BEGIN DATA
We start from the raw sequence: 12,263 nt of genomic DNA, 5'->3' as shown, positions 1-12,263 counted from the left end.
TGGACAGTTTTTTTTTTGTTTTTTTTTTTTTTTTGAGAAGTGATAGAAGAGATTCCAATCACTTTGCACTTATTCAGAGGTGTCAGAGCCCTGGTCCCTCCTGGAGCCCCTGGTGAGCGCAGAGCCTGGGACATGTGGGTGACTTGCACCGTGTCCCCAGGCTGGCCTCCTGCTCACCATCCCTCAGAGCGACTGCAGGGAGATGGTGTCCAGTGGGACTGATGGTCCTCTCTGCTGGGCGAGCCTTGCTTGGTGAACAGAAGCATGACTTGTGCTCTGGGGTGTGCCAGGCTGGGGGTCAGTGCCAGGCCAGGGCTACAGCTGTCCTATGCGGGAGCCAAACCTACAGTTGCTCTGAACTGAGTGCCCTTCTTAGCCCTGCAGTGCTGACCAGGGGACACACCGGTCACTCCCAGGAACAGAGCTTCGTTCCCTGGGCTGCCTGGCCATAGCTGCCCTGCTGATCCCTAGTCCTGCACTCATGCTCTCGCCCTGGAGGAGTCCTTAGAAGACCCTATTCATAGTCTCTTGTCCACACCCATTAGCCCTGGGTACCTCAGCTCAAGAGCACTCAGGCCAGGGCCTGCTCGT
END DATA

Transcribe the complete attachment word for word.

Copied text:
We start from the raw sequence: 12,263 nt of genomic DNA, 5'->3' as shown, positions 1-12,263 counted from the left end.
TGGACAGTTTTTTTTTTGTTTTTTTTTTTTTTTTGAGAAGTGATAGAAGAGATTCCAATCACTTTGCACTTATTCAGAGGTGTCAGAGCCCTGGTCCCTCCTGGAGCCCCTGGTGAGCGCAGAGCCTGGGACATGTGGGTGACTTGCACCGTGTCCCCAGGCTGGCCTCCTGCTCACCATCCCTCAGAGCGACTGCAGGGAGATGGTGTCCAGTGGGACTGATGGTCCTCTCTGCTGGGCGAGCCTTGCTTGGTGAACAGAAGCATGACTTGTGCTCTGGGGTGTGCCAGGCTGGGGGTCAGTGCCAGGCCAGGGCTACAGCTGTCCTATGCGGGAGCCAAACCTACAGTTGCTCTGAACTGAGTGCCCTTCTTAGCCCTGCAGTGCTGACCAGGGGACACACCGGTCACTCCCAGGAACAGAGCTTCGTTCCCTGGGCTGCCTGGCCATAGCTGCCCTGCTGATCCCTAGTCCTGCACTCATGCTCTCGCCCTGGAGGAGTCCTTAGAAGACCCTATTCATAGTCTCTTGTCCACACCCATTAGCCCTGGGTACCTCAGCTCAAGAGCACTCAGGCCAGGGCCTGCTCGT